Dahmen calls out playing partner: 'Kang cheated' | by Will Gray for GolfChannel.com
The dispute eventually included a discussion with rules officials and led to a 25-minute delay according to Dahmen, to the point where the next group of Ben Crane and Ryan Palmer played through on No. 10.
With the two players left at an impasse, Kang was eventually allowed to drop near the green and ended up getting up and down to save par. He went on to shoot a bogey-free 64 that moved him into solo third place, earning a check of $482,800 and a spot in The Open later this month.
Whether in the right or not, no one can say Joel Dahmen wasn't taking his responsibilities to protect the field seriously. Golf is a gentleman's game. If Sung Kang feels the ruling was correct, and the local official agreed, that is the end of it. If there is evidence to the contrary, evidence that makes it clear that Kang was in the wrong and had a reasonable ability to realize it in the moment, then he will pay the price with a damaged reputation.
Graeme McDowell's clubs go missing
We'll see what Air France can do for McDowell in the few hours remaining but it isn't looking good. I have to say that I agree with Brandon Poynter. Why not take a shot with a borrowed set of clubs? What's the worst that can happen?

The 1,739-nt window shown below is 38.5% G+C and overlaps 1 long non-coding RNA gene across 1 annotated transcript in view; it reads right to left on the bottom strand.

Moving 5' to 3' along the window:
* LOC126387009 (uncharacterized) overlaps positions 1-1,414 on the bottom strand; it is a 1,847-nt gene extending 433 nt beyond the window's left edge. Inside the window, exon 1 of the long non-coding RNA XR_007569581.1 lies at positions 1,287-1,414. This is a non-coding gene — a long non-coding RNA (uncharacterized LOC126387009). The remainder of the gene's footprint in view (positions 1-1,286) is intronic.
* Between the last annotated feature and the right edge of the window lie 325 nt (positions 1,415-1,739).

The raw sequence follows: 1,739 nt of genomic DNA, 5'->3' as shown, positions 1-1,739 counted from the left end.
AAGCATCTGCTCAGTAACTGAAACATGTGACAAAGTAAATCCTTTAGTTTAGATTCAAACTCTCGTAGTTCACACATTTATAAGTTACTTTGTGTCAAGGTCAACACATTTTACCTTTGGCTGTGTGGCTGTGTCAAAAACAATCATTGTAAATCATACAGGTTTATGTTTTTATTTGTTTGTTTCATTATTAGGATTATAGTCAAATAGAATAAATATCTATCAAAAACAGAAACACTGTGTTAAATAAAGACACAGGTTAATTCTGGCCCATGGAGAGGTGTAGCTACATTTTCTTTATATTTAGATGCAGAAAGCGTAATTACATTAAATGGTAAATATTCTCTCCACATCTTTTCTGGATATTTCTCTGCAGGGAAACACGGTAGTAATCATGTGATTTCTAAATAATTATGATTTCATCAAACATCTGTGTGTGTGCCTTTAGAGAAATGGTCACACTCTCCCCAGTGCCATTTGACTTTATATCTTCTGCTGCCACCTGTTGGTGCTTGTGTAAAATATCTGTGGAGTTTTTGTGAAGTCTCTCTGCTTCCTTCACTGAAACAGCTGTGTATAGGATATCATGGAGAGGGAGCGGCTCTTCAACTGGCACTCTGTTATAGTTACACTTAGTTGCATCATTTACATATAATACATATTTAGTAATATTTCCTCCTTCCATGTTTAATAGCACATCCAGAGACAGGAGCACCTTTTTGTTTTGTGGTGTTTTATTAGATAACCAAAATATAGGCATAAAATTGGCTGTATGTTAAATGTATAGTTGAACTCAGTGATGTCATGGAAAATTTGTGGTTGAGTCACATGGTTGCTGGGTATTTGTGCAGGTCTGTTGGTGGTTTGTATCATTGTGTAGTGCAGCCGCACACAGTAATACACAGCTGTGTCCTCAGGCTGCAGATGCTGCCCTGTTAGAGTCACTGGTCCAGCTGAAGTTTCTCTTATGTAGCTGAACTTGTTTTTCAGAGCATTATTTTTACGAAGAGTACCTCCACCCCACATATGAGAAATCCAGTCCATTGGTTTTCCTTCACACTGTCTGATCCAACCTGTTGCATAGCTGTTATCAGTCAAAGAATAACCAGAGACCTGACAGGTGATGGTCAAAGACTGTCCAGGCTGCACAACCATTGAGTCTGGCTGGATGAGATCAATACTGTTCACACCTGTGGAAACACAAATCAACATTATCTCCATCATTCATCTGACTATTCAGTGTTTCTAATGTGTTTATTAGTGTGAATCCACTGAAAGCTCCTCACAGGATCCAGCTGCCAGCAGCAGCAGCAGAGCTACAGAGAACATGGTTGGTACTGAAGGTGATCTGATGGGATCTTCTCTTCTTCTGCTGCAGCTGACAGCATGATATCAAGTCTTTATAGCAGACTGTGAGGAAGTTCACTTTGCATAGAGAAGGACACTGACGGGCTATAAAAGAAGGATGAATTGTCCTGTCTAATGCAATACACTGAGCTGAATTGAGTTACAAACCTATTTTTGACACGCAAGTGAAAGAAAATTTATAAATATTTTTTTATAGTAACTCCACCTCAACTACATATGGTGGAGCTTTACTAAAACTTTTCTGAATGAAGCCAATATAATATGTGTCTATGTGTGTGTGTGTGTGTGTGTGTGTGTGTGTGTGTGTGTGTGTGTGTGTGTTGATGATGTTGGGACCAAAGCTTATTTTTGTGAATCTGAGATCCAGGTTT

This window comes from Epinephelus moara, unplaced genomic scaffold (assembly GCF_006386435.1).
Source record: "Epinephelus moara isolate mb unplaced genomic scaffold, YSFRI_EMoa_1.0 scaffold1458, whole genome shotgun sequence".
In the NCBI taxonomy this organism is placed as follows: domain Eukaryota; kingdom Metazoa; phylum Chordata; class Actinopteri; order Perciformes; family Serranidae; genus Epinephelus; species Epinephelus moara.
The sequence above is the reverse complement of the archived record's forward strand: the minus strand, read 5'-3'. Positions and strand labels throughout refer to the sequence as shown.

David Toms leans on memories to guide him to U.S. Senior Open victory | by Dave Shedloski for GolfDigest.com
“My emotions are all over the place,” said the Louisiana native, who won for the first time since the 2011 Crowne Plaza Invitational at Colonial, the last of his 13 tour titles. “It was just so hard. When you haven’t done it in a while, it’s pretty brutal. And I’m just glad I got it done.”
Always great to see a past champion fight his way back on top.
Did Tiger Woods just take a shot at the USGA? | by Ben Alberstadt for GolfWRX.com
“One of the neat things about playing an Open Championship — they don’t really care what par is. They just let whatever Mother Nature has — if it’s in store for a wet Open it is; if it’s dry it’s dry. They don’t try and manufacture an Open.”
I don't think there's much question that Tiger Woods was letting the USGA know they need to rethink their approach to course setup. It's certainly a topic I've been pounding on for a while. Interesting though, it sounds like Tiger was taking the USGA to task more for watering the course going into Sunday at Shinnecock Hills than for setting the course up too severly over the previous three days. Which seems reasonable. I can certainly see where the players would appreciate a consistent challenge over the 4-days as much as the natural weather conditional allow for. We'll see if the USGA responds. I kind of doubt it.